Wednesday, April 22, 2009

Survey on plastic bag ban in Penang

April 21, 2009

PENANG will conduct a survey over the next few months before deciding on whether to ban the use of plastic bags in the state.

Chief Minister Lim Guan Eng said the state would adopt a ‘progressive approach’ to formulate a solution that was acceptable to everyone.

He said this when opening the ‘Plastic Bag: To Ban, or Not to Ban?’ public forum at the Penang Caring Complex on Sunday.

“We want to strongly emphasise the 3Rs (Reduce, Reuse, Recycle).

“If you only focus on recycling, you are merely minimising the problem as opposed to solving it,” he added.

“This forum is part of our efforts to get the stakeholders’ feedback before we develop a comprehensive policy that will accommodate different aspects of solid waste management including public health, cultural, environmental, economic developments as well as social capital and equity aspects in society,” he said.

Lim added that a recent check by the state on six major supermarkets and hypermarkets in Penang showed that a total of 25.2 million plastic bags were distributed last year to consumers.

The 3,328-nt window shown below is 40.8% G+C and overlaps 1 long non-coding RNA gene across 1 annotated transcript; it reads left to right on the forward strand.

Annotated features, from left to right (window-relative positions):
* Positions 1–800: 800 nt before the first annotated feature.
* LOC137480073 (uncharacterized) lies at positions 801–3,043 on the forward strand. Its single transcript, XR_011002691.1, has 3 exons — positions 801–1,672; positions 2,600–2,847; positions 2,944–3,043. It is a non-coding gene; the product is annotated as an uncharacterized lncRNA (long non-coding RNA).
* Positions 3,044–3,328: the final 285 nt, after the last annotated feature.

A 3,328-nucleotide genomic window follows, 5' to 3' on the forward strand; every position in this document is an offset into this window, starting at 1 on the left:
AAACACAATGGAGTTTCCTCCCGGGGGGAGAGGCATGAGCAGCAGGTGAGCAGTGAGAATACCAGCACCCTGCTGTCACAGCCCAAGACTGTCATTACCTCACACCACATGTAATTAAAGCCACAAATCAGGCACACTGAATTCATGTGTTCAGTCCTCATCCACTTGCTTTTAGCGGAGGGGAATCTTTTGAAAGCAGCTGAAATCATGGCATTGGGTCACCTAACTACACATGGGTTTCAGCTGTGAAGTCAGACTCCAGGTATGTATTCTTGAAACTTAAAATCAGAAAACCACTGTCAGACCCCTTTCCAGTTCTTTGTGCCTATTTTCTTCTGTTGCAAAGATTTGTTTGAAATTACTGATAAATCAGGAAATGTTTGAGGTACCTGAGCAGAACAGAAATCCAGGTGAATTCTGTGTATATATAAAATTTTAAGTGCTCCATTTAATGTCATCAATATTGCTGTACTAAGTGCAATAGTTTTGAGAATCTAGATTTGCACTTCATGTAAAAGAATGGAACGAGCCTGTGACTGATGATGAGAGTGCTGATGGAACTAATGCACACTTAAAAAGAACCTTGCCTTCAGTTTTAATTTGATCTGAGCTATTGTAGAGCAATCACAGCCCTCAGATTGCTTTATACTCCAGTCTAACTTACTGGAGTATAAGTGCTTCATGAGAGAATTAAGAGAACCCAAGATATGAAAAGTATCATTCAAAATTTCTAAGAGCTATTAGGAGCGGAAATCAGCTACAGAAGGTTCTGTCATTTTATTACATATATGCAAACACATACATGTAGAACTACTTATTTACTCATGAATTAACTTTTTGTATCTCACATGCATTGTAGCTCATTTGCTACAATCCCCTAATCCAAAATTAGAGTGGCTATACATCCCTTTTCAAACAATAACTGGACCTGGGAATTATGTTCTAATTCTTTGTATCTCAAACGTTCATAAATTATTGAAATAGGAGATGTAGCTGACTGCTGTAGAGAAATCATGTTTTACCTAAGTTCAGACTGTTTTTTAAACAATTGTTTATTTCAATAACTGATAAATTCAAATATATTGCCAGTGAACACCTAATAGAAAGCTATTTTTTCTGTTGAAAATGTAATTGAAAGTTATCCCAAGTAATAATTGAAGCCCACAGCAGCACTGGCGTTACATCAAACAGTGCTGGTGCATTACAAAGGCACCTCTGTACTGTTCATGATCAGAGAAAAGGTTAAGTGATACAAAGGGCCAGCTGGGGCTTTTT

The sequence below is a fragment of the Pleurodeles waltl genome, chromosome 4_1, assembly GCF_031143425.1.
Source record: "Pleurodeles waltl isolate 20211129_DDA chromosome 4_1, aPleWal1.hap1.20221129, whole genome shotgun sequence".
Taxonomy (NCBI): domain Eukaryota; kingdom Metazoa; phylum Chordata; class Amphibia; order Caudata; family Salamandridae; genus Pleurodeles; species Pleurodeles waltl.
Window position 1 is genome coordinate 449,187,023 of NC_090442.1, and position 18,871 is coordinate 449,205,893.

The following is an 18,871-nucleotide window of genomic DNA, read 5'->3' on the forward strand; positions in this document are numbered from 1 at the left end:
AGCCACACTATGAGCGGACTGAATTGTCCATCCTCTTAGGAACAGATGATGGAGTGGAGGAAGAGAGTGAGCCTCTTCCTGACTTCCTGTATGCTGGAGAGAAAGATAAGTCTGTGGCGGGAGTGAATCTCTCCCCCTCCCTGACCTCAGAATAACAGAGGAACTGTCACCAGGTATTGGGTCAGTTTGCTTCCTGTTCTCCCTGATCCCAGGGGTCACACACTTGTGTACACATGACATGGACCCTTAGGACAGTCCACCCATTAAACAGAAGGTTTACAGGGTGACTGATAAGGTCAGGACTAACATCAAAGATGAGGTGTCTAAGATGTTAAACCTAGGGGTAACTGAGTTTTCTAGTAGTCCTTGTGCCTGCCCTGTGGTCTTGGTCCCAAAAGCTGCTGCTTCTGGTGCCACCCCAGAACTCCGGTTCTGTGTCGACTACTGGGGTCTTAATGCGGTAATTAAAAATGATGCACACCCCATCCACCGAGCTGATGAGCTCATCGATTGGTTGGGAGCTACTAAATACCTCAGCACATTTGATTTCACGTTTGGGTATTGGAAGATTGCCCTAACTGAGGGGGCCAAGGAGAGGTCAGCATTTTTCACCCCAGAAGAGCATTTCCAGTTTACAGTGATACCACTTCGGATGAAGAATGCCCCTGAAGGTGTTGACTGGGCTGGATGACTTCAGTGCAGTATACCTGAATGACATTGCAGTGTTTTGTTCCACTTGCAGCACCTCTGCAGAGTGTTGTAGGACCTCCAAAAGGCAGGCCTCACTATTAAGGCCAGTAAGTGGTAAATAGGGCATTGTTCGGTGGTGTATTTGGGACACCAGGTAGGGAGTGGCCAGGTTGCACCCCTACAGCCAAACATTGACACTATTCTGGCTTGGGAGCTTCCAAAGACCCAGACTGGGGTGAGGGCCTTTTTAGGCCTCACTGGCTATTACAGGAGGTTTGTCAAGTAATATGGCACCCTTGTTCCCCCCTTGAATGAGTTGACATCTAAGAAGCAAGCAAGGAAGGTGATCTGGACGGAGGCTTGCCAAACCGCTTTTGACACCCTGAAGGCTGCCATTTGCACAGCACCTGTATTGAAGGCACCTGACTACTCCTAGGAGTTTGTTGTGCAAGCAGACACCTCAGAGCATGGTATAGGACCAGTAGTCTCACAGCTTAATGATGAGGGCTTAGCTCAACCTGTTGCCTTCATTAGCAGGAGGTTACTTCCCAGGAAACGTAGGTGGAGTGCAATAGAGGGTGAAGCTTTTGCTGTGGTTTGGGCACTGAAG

“This amount doesn’t include the millions used by other retailers and hawkers.

“Tourists complain that Penang is dirty with plastic bags littering the streets, drains, rivers, beaches and sea. Hence, there is a need to take action now,” he said.

“Our local municipal councils have a recycling rate of 33% which is among the highest in the country but the state currently generates about 1,500 to 1,600 tons of waste per day.

“At this rate, we will have used up our existing landfill site soon,” he warned, adding that in 2006, solid waste management cost constituted up to 20% of the Penang Municipal Council’s revenue collection.

“This cost continues to escalate as our waste generation increases year by year. We need to find solutions to reduce our solid waste management bill,” he said, noting that plastic bags were widely used because they were “acceptable, available and affordable.”

“They are cheap, useful, and plentiful, which brings about the problem of excessive usage and injudicious dumping of an otherwise useful product,” he said.

In his presentation, Malaysian Plastics Manufacturers Association president and Malaysian Plastics Forum chairman Lim Kok Boon said plastic as a product, contributed positively to the environment and society.

“However, plastic waste, just like any other waste, must be properly managed. Banning plastic is not the answer; the 3Rs approach is,” he said.

In his closing speech, Penang Health, Welfare, Caring Society and Environment Committee chairman Phee Boon Poh said this was the first time such a dialogue had been held.

“The issue of whether to ban the usage of plastic shopping bags is complex as it effects all levels of society.

“The state will consider all suggestions seriously and carefully,” he said, adding that the focus was now was on public awareness and educational campaign.

The five-hour dialogue saw some 200 participants resolving to support efforts to minimise the excessive usage of disposable plastic bags.

No comments: